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Catheter Ablation

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Specialists in Catheter Ablation

Information About the Field of Catheter Ablation

What Is Catheter Ablation?

Catheter ablation describes a minimally invasive treatment of the heart. The catheter is a wire that is forwarded from the arm's crook or the groin through a blood vessel to the heart. Heat or cold, which can specifically damage heart muscles and leave scars, can be generated at the end of the catheter. This method is used to damage the part of the heart muscle that misdirects electrical excitation.

When is Catheter Ablation Used?

Catheter ablation is used as an alternative to drug therapy for cardiac excitation disorders. This method is used more frequently, especially in young patients with seizure-like and symptomatic atrial fibrillation.

Catheter Ablation Can Be Carried Out for the Following Diseases:

  • Atrial flutter and atrial fibrillation
  • Atrial tachycardia
  • Wolff-Parkinson-White syndrome

In atrial flutter and atrial fibrillation, the atrium is irregularly excited by circular or disordered electrical impulses. Some of the impulses are transmitted to the ventricles, which do not regularly contract uniformly. As a result, affecting blood filling and ejection and reducing the heart's performance. For example, it can reach pooled blood in the ventricle, where the risk of a blood clot is significantly increased. This blood clot can be washed out of the heart and enter the cerebral vessels, causing a stroke. The patient may experience the heart's irregular contraction as palpitations (tachycardia), dizziness, shortness of breath, or chest pain. The difference between atrial flutter and atrial fibrillation is that the atrium contracts at frequencies of more than 250 to 350 beats per minute in atrial flutter. In contrast, atrial fibrillation can be 350 to 600 beats.

In atrial tachycardia, the electrical impulses do not come from the sinus node, the natural pacemaker of the heart in the right atrium, but other locations in the right atrium wall. However, the effect is the same as in atrial flutter and atrial fibrillation.

There is no circular excitation in the atrium in Wolff-Parkinson-White syndrome, but an additional conduction path between the right atrium and the ventricles. The atrium's excitation may reach the ventricles through this pathway just before or after the common path. In many cases, this syndrome is entirely asymptomatic. Still, it can also lead to so-called syncope, which results in a rapid sequence of heartbeats that do not allow the heart to fill up with blood appropriately so that hardly any blood can be transported.

Catheter Ablation Procedure

The standard procedure is high-frequency ablation. In this procedure, heat is generated at the catheter tip, which can then be selectively applied to the desired tissue.

Alternatively, cryoablation can be used, where the area responsible for transmitting stimuli is treated with cold. The advantage is that this method is almost painless.

Duration and Procedure of Catheter Ablation?

Catheter ablation is carried out similar to a heart catheter under local anesthesia. The patient is conscious but receives a mild sedative. Usually, the patient is admitted inpatient one day before the procedure, so that there is enough time for clarification and preliminary examination.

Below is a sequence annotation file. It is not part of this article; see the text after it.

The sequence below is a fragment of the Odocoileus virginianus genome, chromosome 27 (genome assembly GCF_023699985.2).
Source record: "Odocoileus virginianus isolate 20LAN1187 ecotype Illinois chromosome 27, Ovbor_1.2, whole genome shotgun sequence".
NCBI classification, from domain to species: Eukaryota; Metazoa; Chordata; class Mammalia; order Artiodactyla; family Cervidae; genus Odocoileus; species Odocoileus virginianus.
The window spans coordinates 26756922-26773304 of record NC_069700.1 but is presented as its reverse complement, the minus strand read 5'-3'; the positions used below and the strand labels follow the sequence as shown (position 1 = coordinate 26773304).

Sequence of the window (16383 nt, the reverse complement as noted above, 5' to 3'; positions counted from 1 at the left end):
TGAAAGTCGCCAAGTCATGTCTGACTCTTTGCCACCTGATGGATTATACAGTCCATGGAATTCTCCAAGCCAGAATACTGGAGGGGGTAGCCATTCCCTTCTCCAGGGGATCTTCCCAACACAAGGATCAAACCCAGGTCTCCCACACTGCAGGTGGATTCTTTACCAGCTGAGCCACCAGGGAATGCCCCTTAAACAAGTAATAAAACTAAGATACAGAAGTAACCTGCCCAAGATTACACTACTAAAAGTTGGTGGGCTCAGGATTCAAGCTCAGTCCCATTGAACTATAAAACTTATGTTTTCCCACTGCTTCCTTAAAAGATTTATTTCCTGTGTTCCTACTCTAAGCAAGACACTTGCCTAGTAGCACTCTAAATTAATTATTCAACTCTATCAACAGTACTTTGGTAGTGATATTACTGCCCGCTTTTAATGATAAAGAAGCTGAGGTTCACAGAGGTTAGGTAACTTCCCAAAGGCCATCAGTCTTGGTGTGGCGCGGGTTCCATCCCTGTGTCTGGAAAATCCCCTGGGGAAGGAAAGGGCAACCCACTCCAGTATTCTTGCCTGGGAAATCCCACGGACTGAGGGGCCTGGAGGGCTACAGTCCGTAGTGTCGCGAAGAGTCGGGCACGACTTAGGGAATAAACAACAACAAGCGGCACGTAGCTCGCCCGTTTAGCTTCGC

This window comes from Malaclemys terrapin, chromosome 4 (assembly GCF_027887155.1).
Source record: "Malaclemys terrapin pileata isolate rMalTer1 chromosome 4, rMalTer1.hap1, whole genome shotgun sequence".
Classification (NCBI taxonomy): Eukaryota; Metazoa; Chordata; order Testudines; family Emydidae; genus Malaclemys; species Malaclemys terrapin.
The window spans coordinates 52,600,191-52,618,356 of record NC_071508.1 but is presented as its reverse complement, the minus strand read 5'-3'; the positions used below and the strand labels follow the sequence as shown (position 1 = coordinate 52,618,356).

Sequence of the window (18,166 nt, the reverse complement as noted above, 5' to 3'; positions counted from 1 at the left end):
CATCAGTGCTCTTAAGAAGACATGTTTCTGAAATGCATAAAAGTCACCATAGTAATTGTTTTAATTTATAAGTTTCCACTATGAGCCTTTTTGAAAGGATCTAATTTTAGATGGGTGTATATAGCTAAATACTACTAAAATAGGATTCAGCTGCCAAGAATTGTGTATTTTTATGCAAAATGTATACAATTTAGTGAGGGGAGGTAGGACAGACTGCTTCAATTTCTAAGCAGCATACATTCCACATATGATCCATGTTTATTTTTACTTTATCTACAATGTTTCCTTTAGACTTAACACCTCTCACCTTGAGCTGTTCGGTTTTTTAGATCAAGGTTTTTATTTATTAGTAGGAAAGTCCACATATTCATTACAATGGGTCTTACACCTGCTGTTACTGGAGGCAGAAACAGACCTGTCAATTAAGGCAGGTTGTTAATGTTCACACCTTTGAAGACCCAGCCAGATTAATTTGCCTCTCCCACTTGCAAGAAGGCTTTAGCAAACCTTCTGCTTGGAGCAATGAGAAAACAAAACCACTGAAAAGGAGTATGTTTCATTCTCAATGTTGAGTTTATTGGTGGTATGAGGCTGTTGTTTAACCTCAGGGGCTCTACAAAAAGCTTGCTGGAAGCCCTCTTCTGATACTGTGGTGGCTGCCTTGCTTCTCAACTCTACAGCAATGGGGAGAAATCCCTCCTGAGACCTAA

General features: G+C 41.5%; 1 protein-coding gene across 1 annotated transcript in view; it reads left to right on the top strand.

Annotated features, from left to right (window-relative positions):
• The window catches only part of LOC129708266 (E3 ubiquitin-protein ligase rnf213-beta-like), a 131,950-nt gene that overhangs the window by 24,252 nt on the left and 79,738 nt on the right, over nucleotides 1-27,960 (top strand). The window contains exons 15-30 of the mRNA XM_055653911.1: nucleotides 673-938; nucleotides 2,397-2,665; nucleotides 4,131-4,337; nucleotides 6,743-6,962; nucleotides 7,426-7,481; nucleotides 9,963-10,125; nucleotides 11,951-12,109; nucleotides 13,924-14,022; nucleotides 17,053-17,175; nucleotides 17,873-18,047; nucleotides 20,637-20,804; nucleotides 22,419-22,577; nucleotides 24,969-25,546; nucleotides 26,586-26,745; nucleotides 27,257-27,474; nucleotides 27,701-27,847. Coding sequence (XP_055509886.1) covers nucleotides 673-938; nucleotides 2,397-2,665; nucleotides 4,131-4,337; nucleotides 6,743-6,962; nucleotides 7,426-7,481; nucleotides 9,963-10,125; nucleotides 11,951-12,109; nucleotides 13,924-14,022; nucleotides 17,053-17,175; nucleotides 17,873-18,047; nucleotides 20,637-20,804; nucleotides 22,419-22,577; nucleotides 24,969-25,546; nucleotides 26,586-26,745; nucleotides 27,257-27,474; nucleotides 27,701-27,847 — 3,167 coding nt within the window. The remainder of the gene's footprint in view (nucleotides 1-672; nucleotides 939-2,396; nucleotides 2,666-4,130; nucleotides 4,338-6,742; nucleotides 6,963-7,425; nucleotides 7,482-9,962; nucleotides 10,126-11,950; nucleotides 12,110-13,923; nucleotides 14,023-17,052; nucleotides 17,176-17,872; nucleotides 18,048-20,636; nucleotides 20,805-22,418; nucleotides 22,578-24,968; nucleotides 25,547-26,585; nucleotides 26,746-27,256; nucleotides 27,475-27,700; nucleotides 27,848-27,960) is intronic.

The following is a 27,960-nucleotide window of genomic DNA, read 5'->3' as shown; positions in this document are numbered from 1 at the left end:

The first step in the electrophysiological examination (EPU) is to examine the cardiac arrhythmia and its point of origin. The treating physician knows where to add a small scar to the heart tissue. Heat or cold is generated at the tip of the catheter and applied to the target area. After sclerotherapy, a further electrophysiological examination is carried out to test whether the excitation is completely separated. The duration of the procedure is highly variable and can last between two to six hours.

Risks and Aftercare

There are risks associated with every surgical procedure. The general ones are infection and wound healing disorders at the catheter insertion point. Specific risks for treatment by catheter ablation are

  • Pericardial effusion
  • Destruction of the excitation line system
  • Blood clot formation
  • Narrowing/closure of the pulmonary veins
  • Injury to surrounding structures and organs by the catheter

These risks are known and depend on the individual physical condition and previous illnesses of each patient.

A pressure bandage is applied to the puncture site to prevent secondary bleeding, which should remain there for 6 to 12 hours. After the therapy, the patient undergoes inpatient monitoring for at least one day. Continuous follow-up care during the initial three months is essential, as this period has proven to be a healing and stabilization phase. The patient must pay increased attention to the symptoms during this period.

Which Doctors and Clinics Are Specialized in Catheter Ablation?

Specialists can carry out catheter ablation in cardiology, cardio-surgery, and vascular surgery. The therapy is carried out in specialized clinics. Inpatient monitoring after the procedure is recommended.

We help you to find an expert for your disease. All listed physicians and clinics have been reviewed by us for their outstanding specialization in catheter ablation, and await your inquiry or treatment request.


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Sultan et al.: Interventionelle Therapie von paroxysmalem Vorhofflimmern. In: Herz. Band 40, Nummer 1, 2015, doi: 10.1007/s00059-014-4195-x, S. 25–30.

Thomas et al.: Typisches Vorhofflattern. In: Herzschrittmachertherapie + Elektrophysiologie. Band 27, Nummer 1, 2016, doi: 10.1007/s00399-016-0413-y, S. 46–56.

Deakin et al.: Elektrotherapie: automatisierte externe Defibrillatoren, Defibrillation, Kardioversion und Schrittmachertherapie. In: Notfall + Rettungsmedizin. Band 13, Nummer 7, 2010, doi: 10.1007/s10049-010-1369-9, S. 543–558.